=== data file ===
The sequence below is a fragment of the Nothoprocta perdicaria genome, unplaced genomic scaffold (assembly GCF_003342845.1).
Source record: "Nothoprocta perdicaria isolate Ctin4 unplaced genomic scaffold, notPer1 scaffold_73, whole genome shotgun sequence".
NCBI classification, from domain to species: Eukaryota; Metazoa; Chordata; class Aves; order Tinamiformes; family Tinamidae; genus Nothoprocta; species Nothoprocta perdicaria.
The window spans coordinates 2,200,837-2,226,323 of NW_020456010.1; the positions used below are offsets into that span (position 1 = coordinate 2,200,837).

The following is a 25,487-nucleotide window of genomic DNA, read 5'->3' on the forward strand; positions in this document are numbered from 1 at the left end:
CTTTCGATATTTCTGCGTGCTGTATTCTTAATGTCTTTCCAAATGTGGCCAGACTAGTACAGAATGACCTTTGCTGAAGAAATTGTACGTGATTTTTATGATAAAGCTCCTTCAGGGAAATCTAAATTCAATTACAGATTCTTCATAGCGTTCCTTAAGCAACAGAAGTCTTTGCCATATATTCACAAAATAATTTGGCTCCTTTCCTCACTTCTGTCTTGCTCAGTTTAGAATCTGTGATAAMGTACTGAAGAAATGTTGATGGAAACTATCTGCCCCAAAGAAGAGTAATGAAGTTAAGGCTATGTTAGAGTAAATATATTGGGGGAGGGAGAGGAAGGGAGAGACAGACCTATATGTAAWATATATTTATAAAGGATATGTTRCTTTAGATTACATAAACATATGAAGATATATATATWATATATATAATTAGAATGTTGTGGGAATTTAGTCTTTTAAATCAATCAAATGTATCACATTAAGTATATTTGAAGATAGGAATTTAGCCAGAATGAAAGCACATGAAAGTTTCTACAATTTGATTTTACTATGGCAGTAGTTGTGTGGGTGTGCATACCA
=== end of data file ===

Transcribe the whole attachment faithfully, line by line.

The sequence below is a fragment of the Nothoprocta perdicaria genome, unplaced genomic scaffold (assembly GCF_003342845.1).
Source record: "Nothoprocta perdicaria isolate Ctin4 unplaced genomic scaffold, notPer1 scaffold_73, whole genome shotgun sequence".
NCBI classification, from domain to species: Eukaryota; Metazoa; Chordata; class Aves; order Tinamiformes; family Tinamidae; genus Nothoprocta; species Nothoprocta perdicaria.
The window spans coordinates 2,200,837-2,226,323 of NW_020456010.1; the positions used below are offsets into that span (position 1 = coordinate 2,200,837).

The following is a 25,487-nucleotide window of genomic DNA, read 5'->3' on the forward strand; positions in this document are numbered from 1 at the left end:
CTTTCGATATTTCTGCGTGCTGTATTCTTAATGTCTTTCCAAATGTGGCCAGACTAGTACAGAATGACCTTTGCTGAAGAAATTGTACGTGATTTTTATGATAAAGCTCCTTCAGGGAAATCTAAATTCAATTACAGATTCTTCATAGCGTTCCTTAAGCAACAGAAGTCTTTGCCATATATTCACAAAATAATTTGGCTCCTTTCCTCACTTCTGTCTTGCTCAGTTTAGAATCTGTGATAAMGTACTGAAGAAATGTTGATGGAAACTATCTGCCCCAAAGAAGAGTAATGAAGTTAAGGCTATGTTAGAGTAAATATATTGGGGGAGGGAGAGGAAGGGAGAGACAGACCTATATGTAAWATATATTTATAAAGGATATGTTRCTTTAGATTACATAAACATATGAAGATATATATATWATATATATAATTAGAATGTTGTGGGAATTTAGTCTTTTAAATCAATCAAATGTATCACATTAAGTATATTTGAAGATAGGAATTTAGCCAGAATGAAAGCACATGAAAGTTTCTACAATTTGATTTTACTATGGCAGTAGTTGTGTGGGTGTGCATACCA